In 1980, she played a supporting part in the West German drama Fabian (Wolf Gremm, 1980), based on the novel by Erich Kästner. On television she played guest roles in Krimi series like Der Alte/The Old Fox (1978) and Tatort (1983).

Her main focus was on the theatre. At the Festival in Bad Hersfeld, she was celebrated as ‘Das deutsche Gretchen 1959’ in Goethe's Faust under the direction of William Dieterle. In 1961 and 1962, she also played Titania in Shakespeare's A Midsummer Night’s Dream, directed by Dieterle.

From 1964 to 1968 she worked under the direction of Oscar Fritz Schuh at the Deutsche Schauspielhaus Hamburg. In Hamburg, she brought the present author Jean Cocteau to tears with her depiction of Eurydice in his play Orpheus. These years at the Deutsche Schauspielhaus in Hamburg were her most successful stage period.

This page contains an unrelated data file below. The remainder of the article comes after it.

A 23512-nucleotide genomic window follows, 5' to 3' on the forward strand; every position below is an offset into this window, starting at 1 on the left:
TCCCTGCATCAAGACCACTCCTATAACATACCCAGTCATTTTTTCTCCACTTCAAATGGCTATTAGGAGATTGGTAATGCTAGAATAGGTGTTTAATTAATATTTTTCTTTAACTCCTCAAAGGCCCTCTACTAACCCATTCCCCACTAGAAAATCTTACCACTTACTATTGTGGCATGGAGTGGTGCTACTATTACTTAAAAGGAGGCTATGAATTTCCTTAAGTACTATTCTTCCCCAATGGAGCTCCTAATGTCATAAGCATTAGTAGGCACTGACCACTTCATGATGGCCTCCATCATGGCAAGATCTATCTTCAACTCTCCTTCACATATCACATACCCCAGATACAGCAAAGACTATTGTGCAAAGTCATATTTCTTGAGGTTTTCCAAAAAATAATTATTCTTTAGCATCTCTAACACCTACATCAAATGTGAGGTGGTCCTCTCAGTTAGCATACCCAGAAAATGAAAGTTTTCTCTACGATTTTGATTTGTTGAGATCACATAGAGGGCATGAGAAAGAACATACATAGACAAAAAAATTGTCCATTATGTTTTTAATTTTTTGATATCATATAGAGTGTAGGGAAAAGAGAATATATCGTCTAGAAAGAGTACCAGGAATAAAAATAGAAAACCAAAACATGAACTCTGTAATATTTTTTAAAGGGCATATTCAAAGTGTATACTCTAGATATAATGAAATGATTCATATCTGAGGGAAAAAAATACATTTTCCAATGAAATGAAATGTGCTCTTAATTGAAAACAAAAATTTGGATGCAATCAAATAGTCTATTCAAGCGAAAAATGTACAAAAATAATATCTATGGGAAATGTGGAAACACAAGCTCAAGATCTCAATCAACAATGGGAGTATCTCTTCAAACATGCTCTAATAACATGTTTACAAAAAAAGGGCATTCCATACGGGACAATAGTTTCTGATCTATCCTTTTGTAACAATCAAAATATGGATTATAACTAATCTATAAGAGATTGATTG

In 1968, she left the house together with Oscar Fritz Schuh and performed further roles in his productions. Until his death in 1984, Schuh was one of her closest friends.

In 1987, Ruth Niehaus was able to celebrate her 40th stage jubilee. That year she also directed Rebecca at the Münchner Kammerspielen. She remained on stage until 1992.

She incidentally played in films, such as in Hard Days, Hard Nights (Horst Königstein, 1989) with Al Corley. Her last film role was in Wir können auch anders/We can also differently (Detlev Buck, 1992).

In 1994 she and Christa Auch-Schwelk were honoured for their documentary Jeffrey – Zwischen Leben und Tod/Jeffrey – Between Life and Death with the media award of the AIDS-Stiftung (German AIDS Foundation).

Ruth Niehaus died in 1994 in Hamburg. She was 69. She and her husband Ivar Lissner, who passed away in 1965, had a daughter Imogen (now Imogen Jochem).

Ruth Niehaus
West-German postcard by Ufa, no. FK 2177. Photo: Joe Niczky / Ufa.

Ruth Niehaus
West-German postcard by Rüdel-Verlag, Hamburg-Bergedorf, no. 1297. Photo: Lilo.

Sources: Wikipedia (English and German) and IMDb.